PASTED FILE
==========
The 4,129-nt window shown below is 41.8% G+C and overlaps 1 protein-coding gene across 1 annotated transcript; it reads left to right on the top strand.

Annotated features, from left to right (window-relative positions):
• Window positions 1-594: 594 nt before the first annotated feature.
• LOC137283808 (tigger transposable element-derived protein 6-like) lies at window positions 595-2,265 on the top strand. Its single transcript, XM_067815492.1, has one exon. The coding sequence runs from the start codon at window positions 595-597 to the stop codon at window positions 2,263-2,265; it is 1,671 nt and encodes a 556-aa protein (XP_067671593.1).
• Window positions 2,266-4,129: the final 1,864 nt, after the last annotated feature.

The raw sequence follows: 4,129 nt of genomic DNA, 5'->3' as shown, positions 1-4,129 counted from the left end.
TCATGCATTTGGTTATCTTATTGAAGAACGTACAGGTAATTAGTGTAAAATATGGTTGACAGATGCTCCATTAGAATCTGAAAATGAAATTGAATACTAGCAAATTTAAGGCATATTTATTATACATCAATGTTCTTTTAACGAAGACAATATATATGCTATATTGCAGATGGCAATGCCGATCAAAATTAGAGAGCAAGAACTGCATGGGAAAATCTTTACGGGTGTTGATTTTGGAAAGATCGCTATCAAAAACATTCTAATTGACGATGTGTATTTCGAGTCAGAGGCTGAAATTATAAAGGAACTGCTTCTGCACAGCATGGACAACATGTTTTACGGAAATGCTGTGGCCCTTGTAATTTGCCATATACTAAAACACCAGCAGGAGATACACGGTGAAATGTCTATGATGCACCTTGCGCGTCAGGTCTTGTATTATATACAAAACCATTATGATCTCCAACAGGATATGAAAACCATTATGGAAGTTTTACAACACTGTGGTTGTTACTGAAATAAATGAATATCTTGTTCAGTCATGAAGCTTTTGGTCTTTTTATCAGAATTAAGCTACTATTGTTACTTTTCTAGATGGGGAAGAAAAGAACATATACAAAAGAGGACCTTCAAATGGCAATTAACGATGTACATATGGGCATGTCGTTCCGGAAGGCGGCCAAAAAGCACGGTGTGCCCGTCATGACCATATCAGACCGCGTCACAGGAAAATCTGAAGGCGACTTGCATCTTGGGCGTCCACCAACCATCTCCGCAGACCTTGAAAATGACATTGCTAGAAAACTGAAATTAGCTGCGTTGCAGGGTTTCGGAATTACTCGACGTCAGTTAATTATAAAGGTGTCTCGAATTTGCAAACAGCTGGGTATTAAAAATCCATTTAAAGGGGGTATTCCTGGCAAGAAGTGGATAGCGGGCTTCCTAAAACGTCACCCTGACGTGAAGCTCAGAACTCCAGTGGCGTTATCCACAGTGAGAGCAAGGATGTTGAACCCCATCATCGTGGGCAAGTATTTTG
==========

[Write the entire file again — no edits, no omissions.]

The 4,129-nt window shown below is 41.8% G+C and overlaps 1 protein-coding gene across 1 annotated transcript; it reads left to right on the top strand.

Annotated features, from left to right (window-relative positions):
• Window positions 1-594: 594 nt before the first annotated feature.
• LOC137283808 (tigger transposable element-derived protein 6-like) lies at window positions 595-2,265 on the top strand. Its single transcript, XM_067815492.1, has one exon. The coding sequence runs from the start codon at window positions 595-597 to the stop codon at window positions 2,263-2,265; it is 1,671 nt and encodes a 556-aa protein (XP_067671593.1).
• Window positions 2,266-4,129: the final 1,864 nt, after the last annotated feature.

The raw sequence follows: 4,129 nt of genomic DNA, 5'->3' as shown, positions 1-4,129 counted from the left end.
TCATGCATTTGGTTATCTTATTGAAGAACGTACAGGTAATTAGTGTAAAATATGGTTGACAGATGCTCCATTAGAATCTGAAAATGAAATTGAATACTAGCAAATTTAAGGCATATTTATTATACATCAATGTTCTTTTAACGAAGACAATATATATGCTATATTGCAGATGGCAATGCCGATCAAAATTAGAGAGCAAGAACTGCATGGGAAAATCTTTACGGGTGTTGATTTTGGAAAGATCGCTATCAAAAACATTCTAATTGACGATGTGTATTTCGAGTCAGAGGCTGAAATTATAAAGGAACTGCTTCTGCACAGCATGGACAACATGTTTTACGGAAATGCTGTGGCCCTTGTAATTTGCCATATACTAAAACACCAGCAGGAGATACACGGTGAAATGTCTATGATGCACCTTGCGCGTCAGGTCTTGTATTATATACAAAACCATTATGATCTCCAACAGGATATGAAAACCATTATGGAAGTTTTACAACACTGTGGTTGTTACTGAAATAAATGAATATCTTGTTCAGTCATGAAGCTTTTGGTCTTTTTATCAGAATTAAGCTACTATTGTTACTTTTCTAGATGGGGAAGAAAAGAACATATACAAAAGAGGACCTTCAAATGGCAATTAACGATGTACATATGGGCATGTCGTTCCGGAAGGCGGCCAAAAAGCACGGTGTGCCCGTCATGACCATATCAGACCGCGTCACAGGAAAATCTGAAGGCGACTTGCATCTTGGGCGTCCACCAACCATCTCCGCAGACCTTGAAAATGACATTGCTAGAAAACTGAAATTAGCTGCGTTGCAGGGTTTCGGAATTACTCGACGTCAGTTAATTATAAAGGTGTCTCGAATTTGCAAACAGCTGGGTATTAAAAATCCATTTAAAGGGGGTATTCCTGGCAAGAAGTGGATAGCGGGCTTCCTAAAACGTCACCCTGACGTGAAGCTCAGAACTCCAGTGGCGTTATCCACAGTGAGAGCAAGGATGTTGAACCCCATCATCGTGGGCAAGTATTTTG